Then there is Sword of Tears by Richard Knaak, about Hermetes, a former cleric of Mishakal who is seeking *something* after his goddess' departure. He finds a sword which seems to have healing powers, but the sword is really evil, and takes control of the former cleric. While this may not be the most original of ideas, it is very cleverly executed. As the sword compels Hermetes do bad things, Hermetes just sees things happening, and blindly accepts them. The most terrible atrocities are mentioned in passing, as if they are the most natural thing in the world. The writing itself shows how Hermete's is only half-aware of the world around him, and what he's doing to it, and that is the main strength of this story.

The Cost by Robin McGrew is, in my opinion, one of the best stories appearing in the collection. A Knight of Solamnia, Dariot wants to bring food stolen by the Knights of Takhisis to save starving villagers during the Chaos War. He fails, and later, after the end of the Chaos War, he sets off to find the food. Guarding it is the single Knight of Takhisis, Merek, whom Dariot had duelled during the Chaos War. Dariot, in the tradition of Japanese soldiers on Pacific islands after World War 2, did not know the war was over. But as Dariot and Merek fight each other, they have to deal with a changed world, and the loss of their respective gods. For me, this was a vivid story, which recaptured the magic of Dragonlance much like Linda Baker's story in Dragons of Chaos did. It was exciting as well.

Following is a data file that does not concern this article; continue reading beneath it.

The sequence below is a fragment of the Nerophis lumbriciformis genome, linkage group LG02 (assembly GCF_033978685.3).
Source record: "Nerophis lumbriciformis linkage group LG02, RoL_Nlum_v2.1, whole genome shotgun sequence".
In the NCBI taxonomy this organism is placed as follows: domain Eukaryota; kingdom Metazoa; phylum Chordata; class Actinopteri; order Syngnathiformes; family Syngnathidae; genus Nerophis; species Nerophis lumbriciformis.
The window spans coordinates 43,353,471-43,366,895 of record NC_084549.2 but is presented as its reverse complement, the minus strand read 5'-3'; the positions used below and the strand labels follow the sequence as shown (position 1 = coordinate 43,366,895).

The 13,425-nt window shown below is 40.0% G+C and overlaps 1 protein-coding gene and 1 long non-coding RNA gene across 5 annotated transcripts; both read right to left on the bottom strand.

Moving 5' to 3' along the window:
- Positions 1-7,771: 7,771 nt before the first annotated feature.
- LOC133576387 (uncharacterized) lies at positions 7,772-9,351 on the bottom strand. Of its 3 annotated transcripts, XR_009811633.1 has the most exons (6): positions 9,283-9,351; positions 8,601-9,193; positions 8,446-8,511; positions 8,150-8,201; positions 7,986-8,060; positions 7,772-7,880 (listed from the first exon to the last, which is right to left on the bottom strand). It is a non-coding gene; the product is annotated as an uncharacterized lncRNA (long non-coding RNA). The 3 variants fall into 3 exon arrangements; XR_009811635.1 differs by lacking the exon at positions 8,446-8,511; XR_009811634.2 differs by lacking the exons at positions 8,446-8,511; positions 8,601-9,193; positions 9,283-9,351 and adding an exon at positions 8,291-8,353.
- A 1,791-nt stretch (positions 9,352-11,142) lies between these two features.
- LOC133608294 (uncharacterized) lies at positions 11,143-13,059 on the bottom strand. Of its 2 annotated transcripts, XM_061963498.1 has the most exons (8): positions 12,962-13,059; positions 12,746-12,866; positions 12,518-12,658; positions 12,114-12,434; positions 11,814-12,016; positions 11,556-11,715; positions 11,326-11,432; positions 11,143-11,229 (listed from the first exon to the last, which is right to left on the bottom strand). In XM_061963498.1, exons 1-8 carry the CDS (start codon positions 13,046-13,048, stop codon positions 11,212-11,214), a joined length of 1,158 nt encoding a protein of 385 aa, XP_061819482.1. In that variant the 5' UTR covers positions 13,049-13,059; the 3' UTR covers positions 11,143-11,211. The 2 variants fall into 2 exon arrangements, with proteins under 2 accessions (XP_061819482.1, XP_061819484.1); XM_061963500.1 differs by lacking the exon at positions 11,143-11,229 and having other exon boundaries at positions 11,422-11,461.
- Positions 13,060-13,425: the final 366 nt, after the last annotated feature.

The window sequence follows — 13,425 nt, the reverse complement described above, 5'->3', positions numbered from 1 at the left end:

Janet Pack's kender story A Most Peculiar Artifact was, I must admit, a bit of a disappointment. I love kender, but this story was not that funny, I think, and the story of a kender "helping" a wizard to find an artifact buried in woods where few, if any, travel, with a knight guarding the artifact, and the nature of the treasure buried there, was very contrived in my humble opinion.

The second kender story while OK, isn't something I would jump up and down in excitement over either. Voices by Kevin T. Stein does introduce us to the kender leader Belladonna, whom I hope we see more of later, and manage to put a nice and funny twist to the afflicted kender: He hears this strange voice inside his head (literally), telling him not to do to certain dangerous things. He is paired with a true kender, and this makes for some interesting conversations in the beginning (these could become quite a pair in the novel, kind of like Flint and Tas, but different in many ways.) Unfortunately, as the story progresses and the two kender go off in pursuit of Belladonna's cat which has been kidnapped by goblins, the story falls more or less flat.